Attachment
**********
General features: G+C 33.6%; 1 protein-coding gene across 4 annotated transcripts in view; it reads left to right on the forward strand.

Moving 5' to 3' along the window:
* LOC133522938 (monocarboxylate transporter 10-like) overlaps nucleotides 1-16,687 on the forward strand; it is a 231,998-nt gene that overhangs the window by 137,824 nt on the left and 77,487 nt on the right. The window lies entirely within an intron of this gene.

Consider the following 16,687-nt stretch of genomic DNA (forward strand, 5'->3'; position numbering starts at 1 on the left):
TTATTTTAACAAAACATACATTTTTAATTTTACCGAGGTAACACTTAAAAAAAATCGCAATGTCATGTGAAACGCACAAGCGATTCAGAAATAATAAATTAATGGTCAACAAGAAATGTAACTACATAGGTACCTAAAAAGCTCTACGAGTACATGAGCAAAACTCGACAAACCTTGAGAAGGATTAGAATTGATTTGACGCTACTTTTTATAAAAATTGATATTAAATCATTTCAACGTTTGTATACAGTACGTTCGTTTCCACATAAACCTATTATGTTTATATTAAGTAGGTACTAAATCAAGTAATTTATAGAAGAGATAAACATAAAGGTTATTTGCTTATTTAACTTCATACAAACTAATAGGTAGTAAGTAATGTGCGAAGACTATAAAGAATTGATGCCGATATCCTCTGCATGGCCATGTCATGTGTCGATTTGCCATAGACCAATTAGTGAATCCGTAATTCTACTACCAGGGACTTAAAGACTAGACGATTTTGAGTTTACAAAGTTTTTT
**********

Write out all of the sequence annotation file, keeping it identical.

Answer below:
General features: G+C 33.6%; 1 protein-coding gene across 4 annotated transcripts in view; it reads left to right on the forward strand.

Moving 5' to 3' along the window:
* LOC133522938 (monocarboxylate transporter 10-like) overlaps nucleotides 1-16,687 on the forward strand; it is a 231,998-nt gene that overhangs the window by 137,824 nt on the left and 77,487 nt on the right. The window lies entirely within an intron of this gene.

Consider the following 16,687-nt stretch of genomic DNA (forward strand, 5'->3'; position numbering starts at 1 on the left):
TTATTTTAACAAAACATACATTTTTAATTTTACCGAGGTAACACTTAAAAAAAATCGCAATGTCATGTGAAACGCACAAGCGATTCAGAAATAATAAATTAATGGTCAACAAGAAATGTAACTACATAGGTACCTAAAAAGCTCTACGAGTACATGAGCAAAACTCGACAAACCTTGAGAAGGATTAGAATTGATTTGACGCTACTTTTTATAAAAATTGATATTAAATCATTTCAACGTTTGTATACAGTACGTTCGTTTCCACATAAACCTATTATGTTTATATTAAGTAGGTACTAAATCAAGTAATTTATAGAAGAGATAAACATAAAGGTTATTTGCTTATTTAACTTCATACAAACTAATAGGTAGTAAGTAATGTGCGAAGACTATAAAGAATTGATGCCGATATCCTCTGCATGGCCATGTCATGTGTCGATTTGCCATAGACCAATTAGTGAATCCGTAATTCTACTACCAGGGACTTAAAGACTAGACGATTTTGAGTTTACAAAGTTTTTT